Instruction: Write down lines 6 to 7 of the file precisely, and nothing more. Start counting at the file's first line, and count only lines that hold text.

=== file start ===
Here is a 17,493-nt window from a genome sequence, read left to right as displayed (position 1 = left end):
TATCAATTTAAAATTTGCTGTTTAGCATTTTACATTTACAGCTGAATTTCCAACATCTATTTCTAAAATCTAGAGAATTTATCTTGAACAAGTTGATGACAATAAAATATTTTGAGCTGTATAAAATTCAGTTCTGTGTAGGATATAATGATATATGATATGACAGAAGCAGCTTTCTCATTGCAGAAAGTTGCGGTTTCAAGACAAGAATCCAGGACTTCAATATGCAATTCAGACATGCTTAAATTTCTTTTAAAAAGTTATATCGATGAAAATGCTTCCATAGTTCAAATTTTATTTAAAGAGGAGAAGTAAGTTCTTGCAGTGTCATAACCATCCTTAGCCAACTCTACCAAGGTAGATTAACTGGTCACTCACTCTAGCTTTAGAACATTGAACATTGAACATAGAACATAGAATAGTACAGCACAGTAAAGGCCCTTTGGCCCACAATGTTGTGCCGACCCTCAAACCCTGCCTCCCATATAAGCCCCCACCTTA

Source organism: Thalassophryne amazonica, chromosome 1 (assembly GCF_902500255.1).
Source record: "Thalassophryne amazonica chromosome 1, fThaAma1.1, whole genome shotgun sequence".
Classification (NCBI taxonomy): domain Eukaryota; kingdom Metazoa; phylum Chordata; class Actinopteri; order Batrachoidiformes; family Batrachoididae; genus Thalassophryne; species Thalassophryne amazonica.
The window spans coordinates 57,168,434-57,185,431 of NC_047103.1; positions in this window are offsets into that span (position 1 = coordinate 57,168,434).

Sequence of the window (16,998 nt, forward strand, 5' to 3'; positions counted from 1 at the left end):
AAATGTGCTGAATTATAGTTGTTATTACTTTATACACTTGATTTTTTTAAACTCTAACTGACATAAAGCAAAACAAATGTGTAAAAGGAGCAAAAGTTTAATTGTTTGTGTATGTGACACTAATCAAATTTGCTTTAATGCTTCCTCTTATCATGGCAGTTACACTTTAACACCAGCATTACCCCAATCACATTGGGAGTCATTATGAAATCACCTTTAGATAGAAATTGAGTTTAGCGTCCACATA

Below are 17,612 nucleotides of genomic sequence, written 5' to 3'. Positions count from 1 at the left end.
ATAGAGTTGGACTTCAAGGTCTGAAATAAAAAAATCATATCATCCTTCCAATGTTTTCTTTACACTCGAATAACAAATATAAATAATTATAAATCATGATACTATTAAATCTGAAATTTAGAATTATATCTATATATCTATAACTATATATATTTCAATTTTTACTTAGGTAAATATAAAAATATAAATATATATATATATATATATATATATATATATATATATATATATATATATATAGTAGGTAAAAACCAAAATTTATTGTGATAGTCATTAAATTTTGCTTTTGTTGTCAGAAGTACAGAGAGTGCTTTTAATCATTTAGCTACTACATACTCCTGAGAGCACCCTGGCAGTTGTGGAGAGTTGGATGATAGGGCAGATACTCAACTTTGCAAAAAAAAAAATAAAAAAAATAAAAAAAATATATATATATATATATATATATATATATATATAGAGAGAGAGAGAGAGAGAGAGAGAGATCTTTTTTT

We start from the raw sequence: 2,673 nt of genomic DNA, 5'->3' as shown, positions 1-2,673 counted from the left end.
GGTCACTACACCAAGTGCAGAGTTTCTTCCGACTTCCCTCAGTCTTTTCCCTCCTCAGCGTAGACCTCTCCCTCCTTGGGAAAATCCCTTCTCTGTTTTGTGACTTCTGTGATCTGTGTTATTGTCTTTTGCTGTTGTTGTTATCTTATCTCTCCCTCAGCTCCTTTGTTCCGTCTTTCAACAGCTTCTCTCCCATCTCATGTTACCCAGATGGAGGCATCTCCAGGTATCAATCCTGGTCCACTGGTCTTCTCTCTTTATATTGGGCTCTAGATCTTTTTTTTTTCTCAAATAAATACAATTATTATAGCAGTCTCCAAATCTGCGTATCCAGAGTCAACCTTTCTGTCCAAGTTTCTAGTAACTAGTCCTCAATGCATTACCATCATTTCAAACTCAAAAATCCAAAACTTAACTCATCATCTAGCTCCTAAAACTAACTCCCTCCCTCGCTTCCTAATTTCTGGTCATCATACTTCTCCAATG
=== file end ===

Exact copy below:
The window spans coordinates 57,168,434-57,185,431 of NC_047103.1; positions in this window are offsets into that span (position 1 = coordinate 57,168,434).

Sequence of the window (16,998 nt, forward strand, 5' to 3'; positions counted from 1 at the left end):